I noticed some of you were a bit concerned by the John Fischer quote, of a couple of blogs ago. This may tweak some of you even further. That’s not my desire, most people recognize how irrelevant the message of the gospel has become in our world, and I think Fischer’s article strikes at the heart of why that’s true. We have tried to fix the world, not demonstrate the Father’s love into their lostness.
First let me say that my view of loving a lost world never involves accepting their sinful behavior. How could it? Love always speaks the truth, but it does so in an environment where truth has the best opportunity to be heard. Jesus was gentle with sinners. His harshest words were directed at those captive to religious arrogance. He had the amazing ability to love people without confusing them that he was condoning their behavior. As we learn to love like him we will to.
Second, my comment about those thinking of November elections as a Christian victory was not a shot at Bush, but a response to the recent Time article identifying the 25 ‘evangelical leaders’ lining up at the trough of quid pro quo politics to reap the rewards they feel the Bush White House owes them for their political support. My point was that we can get every law passed that we want and still not engage this world with the reality of Father’s kingdom. It doesn’t come by law or by politics but by the demonstration of his reality through lives who have been transformed by his nature. I am not against people working for better laws, but I have great concern about those who wrap their political agendas in the name of Jesus who do not demonstrate the least bit of his nature in their own lives.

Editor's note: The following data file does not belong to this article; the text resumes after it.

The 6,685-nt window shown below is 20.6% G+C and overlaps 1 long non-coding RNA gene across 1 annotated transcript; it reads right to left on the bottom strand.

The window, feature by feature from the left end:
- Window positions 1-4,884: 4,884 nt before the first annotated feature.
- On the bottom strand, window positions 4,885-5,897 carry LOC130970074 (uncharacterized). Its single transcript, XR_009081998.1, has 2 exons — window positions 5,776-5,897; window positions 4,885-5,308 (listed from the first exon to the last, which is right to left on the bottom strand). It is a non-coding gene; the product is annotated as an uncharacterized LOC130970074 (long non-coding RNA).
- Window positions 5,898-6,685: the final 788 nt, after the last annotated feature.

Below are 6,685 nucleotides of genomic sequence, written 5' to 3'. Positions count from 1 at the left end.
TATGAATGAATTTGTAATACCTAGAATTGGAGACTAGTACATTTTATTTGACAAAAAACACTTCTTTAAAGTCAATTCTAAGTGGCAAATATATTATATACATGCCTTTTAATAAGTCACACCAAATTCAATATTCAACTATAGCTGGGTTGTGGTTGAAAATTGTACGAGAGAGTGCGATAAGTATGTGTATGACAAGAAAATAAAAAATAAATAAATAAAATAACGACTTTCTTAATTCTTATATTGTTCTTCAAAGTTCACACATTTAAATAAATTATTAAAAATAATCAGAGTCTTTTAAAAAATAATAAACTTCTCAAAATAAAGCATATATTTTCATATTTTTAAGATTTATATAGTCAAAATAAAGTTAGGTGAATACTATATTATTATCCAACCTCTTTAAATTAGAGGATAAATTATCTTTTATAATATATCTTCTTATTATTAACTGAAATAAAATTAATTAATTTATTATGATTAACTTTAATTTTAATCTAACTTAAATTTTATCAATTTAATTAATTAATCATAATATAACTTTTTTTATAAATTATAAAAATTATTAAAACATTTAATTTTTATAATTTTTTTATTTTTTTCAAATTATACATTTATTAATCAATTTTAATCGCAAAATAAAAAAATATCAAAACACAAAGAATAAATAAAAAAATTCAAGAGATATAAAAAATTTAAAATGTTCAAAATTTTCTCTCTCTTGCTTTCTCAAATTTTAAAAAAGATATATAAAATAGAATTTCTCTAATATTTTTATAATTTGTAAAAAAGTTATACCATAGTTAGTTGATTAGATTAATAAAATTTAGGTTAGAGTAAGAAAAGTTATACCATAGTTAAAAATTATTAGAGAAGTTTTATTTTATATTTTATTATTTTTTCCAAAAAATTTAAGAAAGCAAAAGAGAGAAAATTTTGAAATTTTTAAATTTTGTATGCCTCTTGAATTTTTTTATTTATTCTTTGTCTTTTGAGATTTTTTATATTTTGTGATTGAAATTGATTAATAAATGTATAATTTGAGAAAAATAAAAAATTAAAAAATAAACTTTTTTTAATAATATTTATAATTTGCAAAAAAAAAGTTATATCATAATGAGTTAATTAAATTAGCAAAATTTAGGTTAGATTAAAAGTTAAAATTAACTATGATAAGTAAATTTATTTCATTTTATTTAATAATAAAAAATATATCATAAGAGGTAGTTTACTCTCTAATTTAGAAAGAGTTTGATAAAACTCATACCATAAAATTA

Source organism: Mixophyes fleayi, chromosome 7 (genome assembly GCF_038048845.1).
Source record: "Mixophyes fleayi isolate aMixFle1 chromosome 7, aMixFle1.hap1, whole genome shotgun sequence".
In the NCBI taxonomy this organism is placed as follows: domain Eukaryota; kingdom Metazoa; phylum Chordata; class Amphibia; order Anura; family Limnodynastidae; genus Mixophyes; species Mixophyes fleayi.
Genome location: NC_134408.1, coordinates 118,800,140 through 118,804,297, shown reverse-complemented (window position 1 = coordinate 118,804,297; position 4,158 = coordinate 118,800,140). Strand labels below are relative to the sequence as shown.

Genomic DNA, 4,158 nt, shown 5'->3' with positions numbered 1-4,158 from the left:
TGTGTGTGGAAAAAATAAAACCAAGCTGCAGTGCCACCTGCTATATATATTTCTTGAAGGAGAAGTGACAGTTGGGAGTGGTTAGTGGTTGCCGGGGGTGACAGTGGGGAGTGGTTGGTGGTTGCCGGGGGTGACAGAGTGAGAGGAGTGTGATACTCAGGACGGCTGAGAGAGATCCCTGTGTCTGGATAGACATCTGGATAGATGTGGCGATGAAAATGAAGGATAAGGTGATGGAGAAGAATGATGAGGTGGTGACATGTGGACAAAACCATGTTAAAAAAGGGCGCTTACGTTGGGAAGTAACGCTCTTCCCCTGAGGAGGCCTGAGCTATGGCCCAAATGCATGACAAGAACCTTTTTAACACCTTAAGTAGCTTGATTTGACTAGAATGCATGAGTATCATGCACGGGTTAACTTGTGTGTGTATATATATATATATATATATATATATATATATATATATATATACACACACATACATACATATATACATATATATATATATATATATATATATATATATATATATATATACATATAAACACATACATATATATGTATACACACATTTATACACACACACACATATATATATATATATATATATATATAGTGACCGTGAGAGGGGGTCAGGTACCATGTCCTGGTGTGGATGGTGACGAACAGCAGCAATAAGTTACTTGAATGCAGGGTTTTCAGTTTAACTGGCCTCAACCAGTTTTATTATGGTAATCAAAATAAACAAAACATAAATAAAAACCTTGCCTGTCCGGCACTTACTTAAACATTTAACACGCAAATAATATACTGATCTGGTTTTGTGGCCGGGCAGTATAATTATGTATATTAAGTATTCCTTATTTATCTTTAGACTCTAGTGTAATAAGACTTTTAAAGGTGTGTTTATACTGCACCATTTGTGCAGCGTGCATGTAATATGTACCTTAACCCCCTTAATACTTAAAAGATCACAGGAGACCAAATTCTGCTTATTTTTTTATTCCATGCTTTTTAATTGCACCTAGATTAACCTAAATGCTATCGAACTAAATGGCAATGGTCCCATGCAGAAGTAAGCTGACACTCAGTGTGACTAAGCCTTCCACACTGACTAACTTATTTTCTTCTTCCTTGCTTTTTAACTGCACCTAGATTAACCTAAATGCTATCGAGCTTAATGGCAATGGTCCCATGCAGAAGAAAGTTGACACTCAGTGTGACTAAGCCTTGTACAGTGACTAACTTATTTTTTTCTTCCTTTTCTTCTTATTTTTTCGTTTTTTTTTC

I’ll offer you two more quotes by Don Miller in Blue Like Jazz that bear on this discussion. While I’m not any more nuts about the term ‘Christian spirituality’ than I am ‘Christianity’, I share his aversion to identify with a term that has become so politically charged its meaning has been robbed. We’re not being called ‘Christians’ today because we look like Christ in the world, but because we’ve joined a group that uses that term to describe our religion. Anyway, here they are:
I know this last quote is not true of all believers looking to influence public policy, but it certainly looks this way for most of them that make the talk-show rounds or pontificate from their own TV pulpit.